It was reported that Yellin paid $3.7 million for the place.  It had no windows, no floors, no stairs, no utilities, and few amenities.  It did have a forty-foot high ceiling that soared and it had space…lots and lots of space.

Back then he said he was going to take that massive old red-brick behemoth and transform it into an art utopia “dedicated to the creation, synthesis and discussion of art, science and education.”

And he did.  Twice.

The first time, the box officially opened was in June, 2012.  The renovations were impressive.  For example, more than 100 windows were added to the once-windowless structure, turning it into a light and airy fairyland sort of place.

Then, on October 29, 2012, Hurricane Sandy hit New York City.  The mega-storm’s 29-foot waves and storm surges caused extensive coastal flooding and record-high damages.

 

Sandy was the fourth-costliest Atlantic hurricane in U.S. history.  At its peak it was a Category 3 hurricane.

Low-lying Red Hook was one of the ten communities that were hardest hit.  More than five feet of water inundated most of the local businesses and residences.

At the Works, 3,200 square feet of drywall was ruined.  All of the ground-floor windows had to be redone.  The wood shop, metal shop and most of the equipment and machinery had to be replaced. The bathrooms had to be rebuilt.  There was no electricity for two months.

In the newly installed gardens surrounding the complex, trees had toppled and many of the beds were destroyed.  Entire sections of the half-acre garden area had to be replanted and redesigned.

Yellin and his team had to clean up and re-start the reconstruction from the bottom up again.

PIONEER WORKS TODAY

In the years since then the non-profit Pioneer Works Center for Art and Innovation has lived up to its name magnificently.  It attracts just-regular folks from the surrounding neighborhoods and denizens of the close-knit New York art scene as well as admirers from all over the world.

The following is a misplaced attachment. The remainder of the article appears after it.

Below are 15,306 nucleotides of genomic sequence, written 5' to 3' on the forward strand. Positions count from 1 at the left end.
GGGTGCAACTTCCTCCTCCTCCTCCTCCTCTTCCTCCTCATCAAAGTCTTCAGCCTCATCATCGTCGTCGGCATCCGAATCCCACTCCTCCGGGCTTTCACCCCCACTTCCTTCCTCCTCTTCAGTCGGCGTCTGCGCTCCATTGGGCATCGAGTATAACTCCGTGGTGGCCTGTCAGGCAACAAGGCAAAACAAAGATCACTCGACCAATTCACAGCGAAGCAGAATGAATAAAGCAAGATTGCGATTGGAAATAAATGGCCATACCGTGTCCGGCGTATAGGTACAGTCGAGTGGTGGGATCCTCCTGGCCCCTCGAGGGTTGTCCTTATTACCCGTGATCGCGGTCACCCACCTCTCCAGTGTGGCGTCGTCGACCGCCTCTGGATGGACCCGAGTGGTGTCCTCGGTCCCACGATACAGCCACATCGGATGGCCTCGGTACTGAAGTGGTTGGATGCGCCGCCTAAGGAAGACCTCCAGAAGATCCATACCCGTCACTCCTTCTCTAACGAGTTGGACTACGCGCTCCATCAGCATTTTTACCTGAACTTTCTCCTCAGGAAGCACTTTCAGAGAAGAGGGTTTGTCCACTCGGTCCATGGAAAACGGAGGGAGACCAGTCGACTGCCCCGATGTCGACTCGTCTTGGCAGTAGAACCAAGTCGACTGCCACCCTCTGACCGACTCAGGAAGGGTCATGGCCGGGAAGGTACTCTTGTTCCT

More than 150,000 people visit the Pioneer Works Center every year, attracted by the quirky free and affordable programs the group offers.  Nearly 500,000 visitors visit the group’s website every year.

in-the-garden
“In the Garden” (Pioneer Works) by sebastián bravo via Flicker [CC BY-NC-ND 2.0]

contemporary-african-art-fair-2017
“Contemporary African Art Fair 2017” by J-No via Flickr [CC BY-NC-ND 2.0]
The best thing about all this is that it is not all about Yellin.  There is no one voice, no one vision.  Instead it has grown into a chorus of voices, a multiplicity of visions.

MAKER-SPACE GONE QUANTUM

It’s like a “Maker Space” taken to the nth degree, actually.  The thing fosters collaboration, creating partnerships between curators, artists, inventors, scientists, philosophers and all the other kinds of Makers.

micah-ganske-in-the-studio
“Micah Ganske in the studio” by Nick Normal via Flickr [CC BY-NC-ND 2.0]
There are ongoing artist and scientist residency programs that throw together leading-edge scientists and scholars, Ph.D. researchers, programmers, physicists, biologists, chemists with visual and performing artists, along with writers, musicians, and designers.  The programs give them the tools they need to do their work (or take it to another level) in an environment that supports cross-talk between creatives and scientists and encourages them to collaborate on projects together.

oren-ambarchi
“Oren Ambarchi” by Ian Crowther via Flickr [CC BY-NC 2.0]
The partnerships and collaborations growing out of the cross-pollination of all of these varied disciplines have become a strong jumping-off point that has resulted in multi-layered, complex projects for the community to experience and share.

workspace
“Workspace” by sebastián bravo via Flickr [CC BY-NC-ND 2.0]
The space is huge.  There’s room for special art installations, lectures by art and science leaders, film presentations, musical and dance performances, and parties and barbecues too.

inhabitat
“Inhabitat” by Chico MacMurtrie-Chrysalis via Flickr [CC BY-NC-ND 2.0]